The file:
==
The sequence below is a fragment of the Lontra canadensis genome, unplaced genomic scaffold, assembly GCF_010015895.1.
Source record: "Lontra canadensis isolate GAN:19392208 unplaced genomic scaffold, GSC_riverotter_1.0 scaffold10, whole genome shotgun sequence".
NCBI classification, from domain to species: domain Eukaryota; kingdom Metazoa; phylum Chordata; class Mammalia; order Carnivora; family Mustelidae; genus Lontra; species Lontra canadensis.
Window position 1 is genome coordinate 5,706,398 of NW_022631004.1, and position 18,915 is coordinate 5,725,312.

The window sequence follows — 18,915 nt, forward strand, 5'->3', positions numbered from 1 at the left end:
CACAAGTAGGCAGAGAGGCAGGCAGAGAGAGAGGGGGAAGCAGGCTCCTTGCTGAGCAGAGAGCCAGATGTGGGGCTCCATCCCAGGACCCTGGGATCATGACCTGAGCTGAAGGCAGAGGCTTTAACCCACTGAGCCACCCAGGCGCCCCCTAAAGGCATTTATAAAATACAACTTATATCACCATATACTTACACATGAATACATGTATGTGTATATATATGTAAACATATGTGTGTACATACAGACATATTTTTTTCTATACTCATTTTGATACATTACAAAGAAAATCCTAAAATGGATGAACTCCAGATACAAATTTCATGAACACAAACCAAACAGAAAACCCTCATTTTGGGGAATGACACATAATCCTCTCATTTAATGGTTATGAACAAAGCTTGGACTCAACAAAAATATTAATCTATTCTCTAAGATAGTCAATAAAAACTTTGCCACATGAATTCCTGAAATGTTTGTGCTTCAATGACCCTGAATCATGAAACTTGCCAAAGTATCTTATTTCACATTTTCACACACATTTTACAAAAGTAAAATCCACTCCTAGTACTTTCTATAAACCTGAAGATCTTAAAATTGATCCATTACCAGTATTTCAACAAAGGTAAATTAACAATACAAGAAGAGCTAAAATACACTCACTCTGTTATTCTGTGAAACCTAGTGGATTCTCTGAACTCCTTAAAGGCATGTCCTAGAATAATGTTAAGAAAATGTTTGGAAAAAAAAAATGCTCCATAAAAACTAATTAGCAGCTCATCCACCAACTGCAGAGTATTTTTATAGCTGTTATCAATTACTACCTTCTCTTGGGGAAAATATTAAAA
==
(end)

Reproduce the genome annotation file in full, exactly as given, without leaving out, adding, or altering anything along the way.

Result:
The sequence below is a fragment of the Lontra canadensis genome, unplaced genomic scaffold, assembly GCF_010015895.1.
Source record: "Lontra canadensis isolate GAN:19392208 unplaced genomic scaffold, GSC_riverotter_1.0 scaffold10, whole genome shotgun sequence".
NCBI classification, from domain to species: domain Eukaryota; kingdom Metazoa; phylum Chordata; class Mammalia; order Carnivora; family Mustelidae; genus Lontra; species Lontra canadensis.
Window position 1 is genome coordinate 5,706,398 of NW_022631004.1, and position 18,915 is coordinate 5,725,312.

The window sequence follows — 18,915 nt, forward strand, 5'->3', positions numbered from 1 at the left end:
CACAAGTAGGCAGAGAGGCAGGCAGAGAGAGAGGGGGAAGCAGGCTCCTTGCTGAGCAGAGAGCCAGATGTGGGGCTCCATCCCAGGACCCTGGGATCATGACCTGAGCTGAAGGCAGAGGCTTTAACCCACTGAGCCACCCAGGCGCCCCCTAAAGGCATTTATAAAATACAACTTATATCACCATATACTTACACATGAATACATGTATGTGTATATATATGTAAACATATGTGTGTACATACAGACATATTTTTTTCTATACTCATTTTGATACATTACAAAGAAAATCCTAAAATGGATGAACTCCAGATACAAATTTCATGAACACAAACCAAACAGAAAACCCTCATTTTGGGGAATGACACATAATCCTCTCATTTAATGGTTATGAACAAAGCTTGGACTCAACAAAAATATTAATCTATTCTCTAAGATAGTCAATAAAAACTTTGCCACATGAATTCCTGAAATGTTTGTGCTTCAATGACCCTGAATCATGAAACTTGCCAAAGTATCTTATTTCACATTTTCACACACATTTTACAAAAGTAAAATCCACTCCTAGTACTTTCTATAAACCTGAAGATCTTAAAATTGATCCATTACCAGTATTTCAACAAAGGTAAATTAACAATACAAGAAGAGCTAAAATACACTCACTCTGTTATTCTGTGAAACCTAGTGGATTCTCTGAACTCCTTAAAGGCATGTCCTAGAATAATGTTAAGAAAATGTTTGGAAAAAAAAAATGCTCCATAAAAACTAATTAGCAGCTCATCCACCAACTGCAGAGTATTTTTATAGCTGTTATCAATTACTACCTTCTCTTGGGGAAAATATTAAAA